Using the semaphoreset class

Semaphores allow seperate processes or threads to synchronize activities. The semaphoreset class provides methods for creating and accessing semaphores.

This program creates a set of semaphores and prints out 1 and 3, using the semaphores to synchronize with a second program.

#include <rudiments/file.h>
#include <rudiments/permissions.h>
#include <rudiments/semaphoreset.h>
#include <rudiments/error.h>
#include <rudiments/stdio.h>

int main(int argc, const char **argv) {

        // create a file named "sem"
        file::createFile("sem",permissions::evalPermString("rw-------"));

        // generate a unique semaphore id based on the file
        key_t   semid=file::generateKey("sem",1);

        // Create a semaphore set, containing 2 semaphores.
        // Initialize them to 0 and 1 respectively.
        int32_t vals[2]={0,1};
        semaphoreset    sem;
        if (sem.create(semid,permissions::evalPermString("rw-------"),2,vals)) {

                // loop 10 times, printing 2 and 4, using the
                // semaphores to synchronize with another process
                for (int i=0; i<10; i++) {
        
                        sem.wait(0);
                        stdoutput.printf("2\n");
                        sem.signal(1);
        
                        sem.wait(0);
                        stdoutput.printf("4\n");
                        sem.signal(1);
                }

        } else {

                // an error must have occurred
                char    *err=error::getErrorString();
                stdoutput.printf("error: %s\n",err);
                delete[] err;
        }

        // remove the file "sem"
        file::remove("sem");
}

This program attaches to the semaphore set created by the first program and prints out 2 and 4, using the semaphores to synchronize with a first program.

#include <rudiments/file.h>
#include <rudiments/permissions.h>
#include <rudiments/semaphoreset.h>
#include <rudiments/error.h>
#include <rudiments/stdio.h>

int main(int argc, const char **argv) {

        // generate a semaphore id based on the file "sem"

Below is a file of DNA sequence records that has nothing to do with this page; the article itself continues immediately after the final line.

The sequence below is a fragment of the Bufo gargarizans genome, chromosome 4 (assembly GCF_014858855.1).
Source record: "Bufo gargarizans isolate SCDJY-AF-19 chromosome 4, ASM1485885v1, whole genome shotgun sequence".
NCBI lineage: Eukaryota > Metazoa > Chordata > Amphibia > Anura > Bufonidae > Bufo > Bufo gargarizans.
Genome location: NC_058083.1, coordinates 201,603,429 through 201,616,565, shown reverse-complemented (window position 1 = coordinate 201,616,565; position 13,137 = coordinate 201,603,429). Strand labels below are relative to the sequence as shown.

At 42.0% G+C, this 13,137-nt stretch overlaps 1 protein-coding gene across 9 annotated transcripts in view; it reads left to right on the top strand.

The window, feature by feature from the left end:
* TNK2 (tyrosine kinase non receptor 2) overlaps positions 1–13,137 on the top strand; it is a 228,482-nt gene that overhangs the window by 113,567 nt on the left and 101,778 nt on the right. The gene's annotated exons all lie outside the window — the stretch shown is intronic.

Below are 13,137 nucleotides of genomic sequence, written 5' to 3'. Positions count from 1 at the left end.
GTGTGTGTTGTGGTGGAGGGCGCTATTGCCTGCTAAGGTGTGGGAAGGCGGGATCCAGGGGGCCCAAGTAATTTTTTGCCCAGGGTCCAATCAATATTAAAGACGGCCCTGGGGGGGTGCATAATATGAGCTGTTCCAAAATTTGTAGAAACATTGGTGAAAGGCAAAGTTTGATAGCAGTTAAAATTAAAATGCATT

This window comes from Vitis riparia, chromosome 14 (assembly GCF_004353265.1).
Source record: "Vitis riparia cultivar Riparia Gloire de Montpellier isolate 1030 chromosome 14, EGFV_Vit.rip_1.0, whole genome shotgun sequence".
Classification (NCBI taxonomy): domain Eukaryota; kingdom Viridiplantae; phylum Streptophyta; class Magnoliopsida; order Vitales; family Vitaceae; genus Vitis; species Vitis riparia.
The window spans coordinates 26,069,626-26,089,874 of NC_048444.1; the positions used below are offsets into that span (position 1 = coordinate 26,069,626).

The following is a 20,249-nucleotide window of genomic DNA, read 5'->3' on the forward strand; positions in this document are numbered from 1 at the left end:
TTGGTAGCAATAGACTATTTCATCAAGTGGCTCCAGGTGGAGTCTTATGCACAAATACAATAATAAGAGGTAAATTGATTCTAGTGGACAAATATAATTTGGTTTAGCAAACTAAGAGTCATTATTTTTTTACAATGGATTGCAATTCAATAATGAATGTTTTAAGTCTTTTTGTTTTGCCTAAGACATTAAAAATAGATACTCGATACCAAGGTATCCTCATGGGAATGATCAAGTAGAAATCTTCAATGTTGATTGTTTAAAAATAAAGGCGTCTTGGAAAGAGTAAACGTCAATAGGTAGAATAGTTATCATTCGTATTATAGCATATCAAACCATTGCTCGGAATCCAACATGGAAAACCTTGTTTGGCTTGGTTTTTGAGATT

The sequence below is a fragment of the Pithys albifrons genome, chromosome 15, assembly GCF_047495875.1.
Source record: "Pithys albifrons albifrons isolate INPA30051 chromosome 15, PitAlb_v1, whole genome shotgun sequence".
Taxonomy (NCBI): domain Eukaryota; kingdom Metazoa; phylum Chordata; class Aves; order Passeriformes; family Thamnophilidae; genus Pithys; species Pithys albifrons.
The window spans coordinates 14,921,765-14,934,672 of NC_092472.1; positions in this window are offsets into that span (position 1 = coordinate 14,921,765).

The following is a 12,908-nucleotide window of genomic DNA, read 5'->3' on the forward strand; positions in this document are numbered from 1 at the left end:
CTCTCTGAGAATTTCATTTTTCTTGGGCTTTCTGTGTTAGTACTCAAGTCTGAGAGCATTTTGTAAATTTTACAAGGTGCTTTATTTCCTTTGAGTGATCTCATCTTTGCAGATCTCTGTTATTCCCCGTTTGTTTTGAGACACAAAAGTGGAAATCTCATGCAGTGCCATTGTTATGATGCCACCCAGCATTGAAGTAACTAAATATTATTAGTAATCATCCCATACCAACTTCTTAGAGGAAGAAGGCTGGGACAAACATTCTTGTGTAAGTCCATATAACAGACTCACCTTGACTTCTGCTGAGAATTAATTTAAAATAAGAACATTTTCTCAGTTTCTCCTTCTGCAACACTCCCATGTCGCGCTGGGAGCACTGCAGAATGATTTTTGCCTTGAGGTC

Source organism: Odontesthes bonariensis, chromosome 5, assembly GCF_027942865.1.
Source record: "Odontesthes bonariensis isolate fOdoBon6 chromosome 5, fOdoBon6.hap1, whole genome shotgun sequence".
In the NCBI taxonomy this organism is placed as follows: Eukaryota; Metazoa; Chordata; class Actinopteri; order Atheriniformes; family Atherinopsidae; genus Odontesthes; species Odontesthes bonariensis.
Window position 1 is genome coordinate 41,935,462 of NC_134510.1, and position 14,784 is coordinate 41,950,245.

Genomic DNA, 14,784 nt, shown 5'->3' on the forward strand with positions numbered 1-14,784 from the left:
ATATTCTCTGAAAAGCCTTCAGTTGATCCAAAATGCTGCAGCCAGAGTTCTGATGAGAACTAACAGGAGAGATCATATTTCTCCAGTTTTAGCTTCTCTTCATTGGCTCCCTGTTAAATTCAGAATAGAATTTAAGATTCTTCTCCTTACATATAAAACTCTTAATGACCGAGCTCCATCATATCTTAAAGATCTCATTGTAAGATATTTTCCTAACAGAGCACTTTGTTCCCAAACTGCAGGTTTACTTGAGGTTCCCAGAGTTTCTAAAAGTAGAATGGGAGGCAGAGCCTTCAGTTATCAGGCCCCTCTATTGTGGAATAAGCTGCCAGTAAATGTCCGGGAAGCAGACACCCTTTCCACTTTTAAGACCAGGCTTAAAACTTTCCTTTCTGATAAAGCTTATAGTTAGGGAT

// (which was created by the other process)
        key_t   semid=file::generateKey("sem",1);

        // attach to the semaphore set keyed to sem containing 2 semaphores
        semaphoreset    sem;
        if (sem.attach(semid,2)) {

                // loop 10 times, printing 1 and 3, using the
                // semaphores to synchronize with another process
                for (int i=0; i<10; i++) {

                        sem.wait(1);
                        stdoutput.printf("1\n");
                        sem.signal(0);

                        sem.wait(1);
                        stdoutput.printf("3\n");
                        sem.signal(0);
                }

        } else {

                // an error must have occurred
                char    *err=error::getErrorString();
                stdoutput.printf("error: %s\n",err);
                delete[] err;
        }
}

These programs must both be run to the background.

No matter what order the programs are started in, they will always print out:

1
2
3
4
1
2
3
4
etc.

Note that on unix-like systems, the first program should not be killed. Semaphore sets are persistent in the kernel and remain unless specifically removed. The semaphoreset class will remove the semaphore set that it created when the instance of the class is destroyed, but if the first process is killed then the semaphore set will persist and subsequent attempts to run the program will fail with a cryptic error like "File exists" or similar.

If this happens, most unix-like systems provide utilites for examining and cleaning up semaphore sets.

Running ipcs -s allows you to examine semaphore sets. It ought to return something like:

------ Semaphore Arrays --------
key        semid      owner      perms      nsems
0x010114f4 188678177  dmuse      600        2

The shmid can then be used with the ipcrm utility to remove the shared memory segment. For example: ipcrm -s 188678177

None of this is an issue on Windows systems.